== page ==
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I have a webapp that use some webservice clients to get the data it displays.

When the load is not very high the app work just fine.

Unfortunately when the load is bigger the servers become overloaded because of the following stucked threads...

Any idea what might be the cause ?

]", which is more than the configured time (StuckThreadMaxTime) of "600" seconds. Stack trace:<init>(
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up vote 3 down vote accepted

It looks like the service client is timing out parsing the WSDL.

Ensure that the WSDL and any dependencies it imports are being loaded locally and not being fetched over the network from the service host. You can provide the path to a local WSDL via a constructor that takes a URL; you will still have to inspect your WSDL to ensure that any schemas it imports are referred to by relative URIs.

Also ensure that you reuse your Service instances by making them application scope. Since parsing the WSDL is expensive, you want to do this as seldom as possible. Check that your JAX-WS implementation's Service is threadsafe (I'm not aware of an implementation where they aren't but it pays to check). The ports the services create vary - in some implementations, these are threadsafe; in some they aren't.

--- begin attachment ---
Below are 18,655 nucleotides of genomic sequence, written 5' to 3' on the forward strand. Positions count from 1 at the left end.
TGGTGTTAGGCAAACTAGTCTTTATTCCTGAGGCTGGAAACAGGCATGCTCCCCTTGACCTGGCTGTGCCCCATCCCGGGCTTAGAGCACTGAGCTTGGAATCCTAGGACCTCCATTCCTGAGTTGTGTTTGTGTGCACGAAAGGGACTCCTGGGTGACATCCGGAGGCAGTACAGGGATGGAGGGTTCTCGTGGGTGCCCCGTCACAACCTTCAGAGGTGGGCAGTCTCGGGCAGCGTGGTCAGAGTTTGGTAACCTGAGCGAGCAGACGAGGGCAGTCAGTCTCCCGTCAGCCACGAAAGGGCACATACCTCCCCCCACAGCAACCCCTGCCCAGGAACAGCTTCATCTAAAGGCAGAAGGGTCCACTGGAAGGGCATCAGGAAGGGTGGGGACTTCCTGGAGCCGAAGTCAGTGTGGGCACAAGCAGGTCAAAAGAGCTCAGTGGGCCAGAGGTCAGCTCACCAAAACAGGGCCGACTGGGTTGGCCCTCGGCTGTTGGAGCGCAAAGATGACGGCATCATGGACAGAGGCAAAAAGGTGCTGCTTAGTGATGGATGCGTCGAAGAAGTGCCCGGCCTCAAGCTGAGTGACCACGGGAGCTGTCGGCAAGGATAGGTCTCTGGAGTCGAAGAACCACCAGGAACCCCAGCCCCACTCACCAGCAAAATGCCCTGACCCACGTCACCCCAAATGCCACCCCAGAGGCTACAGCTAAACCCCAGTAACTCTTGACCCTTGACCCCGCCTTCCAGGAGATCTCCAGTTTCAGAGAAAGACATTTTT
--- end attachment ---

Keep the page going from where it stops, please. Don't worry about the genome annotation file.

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Apparently the JAX WS is not thread safe and this is the big problem...I have to build a pool of webservices clients .Do you know anything that already does something similar ? Thanks for the response – Cris Jul 21 '11 at 20:55
@Cris - Ah, I've never used WebLogic; other implementations do better. I am not aware of any ready-made solutions. – McDowell Jul 21 '11 at 21:29
Weblogic's JAX-WS port objects are threadsafe as long as you don't modify the PORT's context in any way. once you need to modify the context you have to create a new port per thread or create a pool of port objects. typically for weblogic's (10.3.3) JAX-WS implementation, I use an application scoped Service object and a threadlocal to store port instances -- this works out well using the factory pattern with threadlocal's initial value factory. in this way the code only has to parse the wsdl once and you get to do whatever you want with the port object. – Helter Scelter Jul 25 '11 at 20:58

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